Abnormal fat build-up in the brain accelerates Alzheimer’s disease

Karl Fernandes

Karl Fernandes

A new study by Karl Fernandes, a researcher at the CRCHUM and a professor at Université de Montréal linking abnormal fast deposits in the brain and the development of Alzheimer’s disease.   “We found fatty acid deposits in the brain of patients who died from the disease and in mice that were genetically modified to develop Alzheimer’s disease. Our experiments suggest that these abnormal fat deposits could be a trigger for the disease”, said Karl Fernandes.

The effects of cannabis on the male teenage brain

Tomas Paus

Tomas Paus

“Our study shows the importance of understanding environmental influences on the developing brain in early life” says Dr Tomas Paus, of the University of Toronto’s department of psychiatry. “Given the solid epidemiologic evidence supporting a link between cannabis exposure during adolescence and schizophrenia, we investigated whether the use of cannabis during early adolescence (by 16 years of age) is associated with variations in brain maturation as a function of genetic risk for schizophrenia,” 

Study sheds light on the causes of cerebral palsy

Maryam Oskoui

Maryam Oskoui

Cerebral palsy (CP) is the most common cause of physical disability in children. Every year 140 children are diagnosed with cerebral palsy in Quebec.

It has historically been considered to be caused by factors such as birth asphyxia, stroke and infections in the developing brain of babies. In a new game-changing Canadian study, a research team from The Hospital for Sick Children (SickKids) and the Research Institute of the McGill University Health Centre (RI-MUHC) has uncovered strong evidence for genetic causes of cerebral palsy that turns experts’ understanding of the condition on its head.

Brief postnatal blindness triggers long-lasting reorganization in the brain

Olivier Collignon

Olivier Collignon

A brief period of postnatal visual deprivation, when early in life, drives a rewiring of the brain areas involved in visual processing, even if the visual restoration is completed well before the baby reaches one year of age, researchers at the University of Trento, McMaster University, and the University of Montreal revealed today in Current Biology.

Association between low vitamin D and MS

Brent Richards

Brent Richards

Having low levels of vitamin D doubles the risk of developing multiple sclerosis, an association that researchers conclude supports a causal relationship.
Low levels of vitamin D significantly increase the risk of developing multiple sclerosis (MS), according to a study led by Dr. Brent Richards of the Lady Davis Institute at the Jewish General Hospital, and published in PLOS Medicine.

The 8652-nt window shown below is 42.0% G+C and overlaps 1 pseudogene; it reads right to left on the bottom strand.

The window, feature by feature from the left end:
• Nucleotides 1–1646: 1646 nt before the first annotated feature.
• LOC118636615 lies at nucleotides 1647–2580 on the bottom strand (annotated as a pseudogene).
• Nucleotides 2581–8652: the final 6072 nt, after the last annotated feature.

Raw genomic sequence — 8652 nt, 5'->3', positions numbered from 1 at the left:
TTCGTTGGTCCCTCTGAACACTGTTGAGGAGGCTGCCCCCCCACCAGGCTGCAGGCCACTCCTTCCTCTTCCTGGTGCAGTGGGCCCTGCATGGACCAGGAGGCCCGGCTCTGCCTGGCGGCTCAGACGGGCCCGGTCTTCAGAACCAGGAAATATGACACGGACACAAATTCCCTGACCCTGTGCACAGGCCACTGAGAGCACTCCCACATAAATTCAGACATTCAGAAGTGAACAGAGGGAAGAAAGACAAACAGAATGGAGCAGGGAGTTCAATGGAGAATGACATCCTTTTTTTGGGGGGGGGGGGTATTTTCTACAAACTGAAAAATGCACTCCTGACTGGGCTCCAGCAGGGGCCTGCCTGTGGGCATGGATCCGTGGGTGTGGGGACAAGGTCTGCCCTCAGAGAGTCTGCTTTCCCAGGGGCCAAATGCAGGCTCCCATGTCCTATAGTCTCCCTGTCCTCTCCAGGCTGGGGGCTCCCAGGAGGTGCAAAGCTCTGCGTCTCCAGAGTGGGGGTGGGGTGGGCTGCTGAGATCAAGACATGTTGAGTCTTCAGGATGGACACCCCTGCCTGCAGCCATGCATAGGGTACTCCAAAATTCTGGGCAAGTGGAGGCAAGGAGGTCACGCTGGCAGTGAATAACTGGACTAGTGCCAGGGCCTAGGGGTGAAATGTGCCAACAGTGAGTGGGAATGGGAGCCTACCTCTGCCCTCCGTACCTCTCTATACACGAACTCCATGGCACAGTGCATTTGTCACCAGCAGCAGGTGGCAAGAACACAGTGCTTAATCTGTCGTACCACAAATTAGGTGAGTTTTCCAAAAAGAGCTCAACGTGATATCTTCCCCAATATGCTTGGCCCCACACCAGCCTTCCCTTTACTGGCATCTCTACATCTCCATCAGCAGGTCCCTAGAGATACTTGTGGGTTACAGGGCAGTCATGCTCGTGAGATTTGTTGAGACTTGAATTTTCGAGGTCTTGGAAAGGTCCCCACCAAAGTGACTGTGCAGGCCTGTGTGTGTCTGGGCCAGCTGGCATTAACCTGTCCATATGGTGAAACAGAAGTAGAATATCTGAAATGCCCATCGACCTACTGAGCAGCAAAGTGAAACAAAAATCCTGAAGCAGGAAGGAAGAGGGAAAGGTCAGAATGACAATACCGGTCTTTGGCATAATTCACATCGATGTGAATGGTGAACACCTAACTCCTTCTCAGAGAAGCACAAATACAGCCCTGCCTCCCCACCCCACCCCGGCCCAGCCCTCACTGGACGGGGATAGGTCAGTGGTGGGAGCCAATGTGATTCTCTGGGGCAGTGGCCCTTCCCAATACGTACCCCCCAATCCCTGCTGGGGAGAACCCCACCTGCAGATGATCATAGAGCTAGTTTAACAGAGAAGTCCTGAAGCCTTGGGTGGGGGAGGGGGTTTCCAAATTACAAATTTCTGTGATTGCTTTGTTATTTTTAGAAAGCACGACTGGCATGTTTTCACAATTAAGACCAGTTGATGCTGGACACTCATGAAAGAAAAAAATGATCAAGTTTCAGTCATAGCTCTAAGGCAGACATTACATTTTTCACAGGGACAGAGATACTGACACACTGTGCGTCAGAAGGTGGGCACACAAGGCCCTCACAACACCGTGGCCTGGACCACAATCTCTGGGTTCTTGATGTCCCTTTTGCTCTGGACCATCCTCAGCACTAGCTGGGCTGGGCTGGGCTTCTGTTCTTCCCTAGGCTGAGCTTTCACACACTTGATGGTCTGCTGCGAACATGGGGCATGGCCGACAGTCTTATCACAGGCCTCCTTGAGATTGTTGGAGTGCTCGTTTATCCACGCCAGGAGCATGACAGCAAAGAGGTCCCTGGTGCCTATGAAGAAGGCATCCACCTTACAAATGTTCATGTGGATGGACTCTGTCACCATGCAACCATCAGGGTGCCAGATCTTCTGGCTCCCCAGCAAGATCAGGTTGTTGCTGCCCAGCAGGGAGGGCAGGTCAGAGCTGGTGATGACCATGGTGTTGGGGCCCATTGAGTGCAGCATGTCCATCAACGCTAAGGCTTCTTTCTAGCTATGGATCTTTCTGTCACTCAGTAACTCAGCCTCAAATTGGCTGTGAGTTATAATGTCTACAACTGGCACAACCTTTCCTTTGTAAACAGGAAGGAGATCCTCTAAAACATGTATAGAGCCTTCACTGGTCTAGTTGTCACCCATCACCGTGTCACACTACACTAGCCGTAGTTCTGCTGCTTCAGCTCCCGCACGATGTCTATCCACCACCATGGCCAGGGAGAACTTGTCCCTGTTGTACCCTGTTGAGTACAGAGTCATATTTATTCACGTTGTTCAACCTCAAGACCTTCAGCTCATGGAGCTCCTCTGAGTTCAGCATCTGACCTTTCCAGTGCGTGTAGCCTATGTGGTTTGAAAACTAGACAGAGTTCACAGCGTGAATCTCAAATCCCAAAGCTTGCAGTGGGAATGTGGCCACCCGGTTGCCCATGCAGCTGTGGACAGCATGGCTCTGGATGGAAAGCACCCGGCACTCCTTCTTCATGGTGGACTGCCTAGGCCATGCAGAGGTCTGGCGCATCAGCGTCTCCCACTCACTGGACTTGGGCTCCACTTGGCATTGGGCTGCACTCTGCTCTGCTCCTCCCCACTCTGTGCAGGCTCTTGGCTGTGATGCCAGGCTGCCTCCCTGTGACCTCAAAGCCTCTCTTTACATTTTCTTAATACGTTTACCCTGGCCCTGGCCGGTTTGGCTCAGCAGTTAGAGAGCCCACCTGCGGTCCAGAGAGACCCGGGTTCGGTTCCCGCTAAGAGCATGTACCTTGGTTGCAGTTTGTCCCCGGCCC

Why we’re smarter than chickens

Benjamin Blencowe

Benjamin Blencowe

Researchers at U of T’s Donnelly Centre uncover protein part that controls neuron development.U of T researchers have discovered that a single molecular event in our cells could hold the key to how we evolved to become the smartest creatures on the planet.

Professor Benjamin Blencowe and his team at the Donnelly Centre for Cellular and Biomolecular Research have determined that a small change in a protein called PTBP1 spurred the creation of neurons and fuelled the evolution of mammalian brains to become the largest and most complex among vertebrates.

Scientists identify key gene associated with addiction

Salah El-Mestikawy

Salah El-Mestikawy

A new study published in the journal Molecular Psychiatry by a team led by Salah El Mestikawy, Ph.D., researcher at the Douglas Mental Health University Institute (CIUSSS de l’Ouest-de-l’île-de-Montréal), professor at McGill University and head of research at CNRS INSERM UPMC in Paris, opens the field to new understanding of the molecular mechanism underlying addiction in humans.

Practice doesn’t always make perfect (depending on your brain)

Dr. Robert Zatorre

Dr. Robert Zatorre

Study fuels nature versus nurture debate
How do you get to Carnegie Hall? New research on the brain’s capacity to learn suggests there’s more to it than the adage that “practise makes perfect.” A music-training study by scientists at the Montreal Neurological Institute and Hospital -The Neuro, at McGill University and colleagues in Germany found evidence to distinguish the parts of the brain that account for individual talent from the parts that are activated through training.

This is your brain on fried eggs

Stephanie Fulton

Stephanie Fulton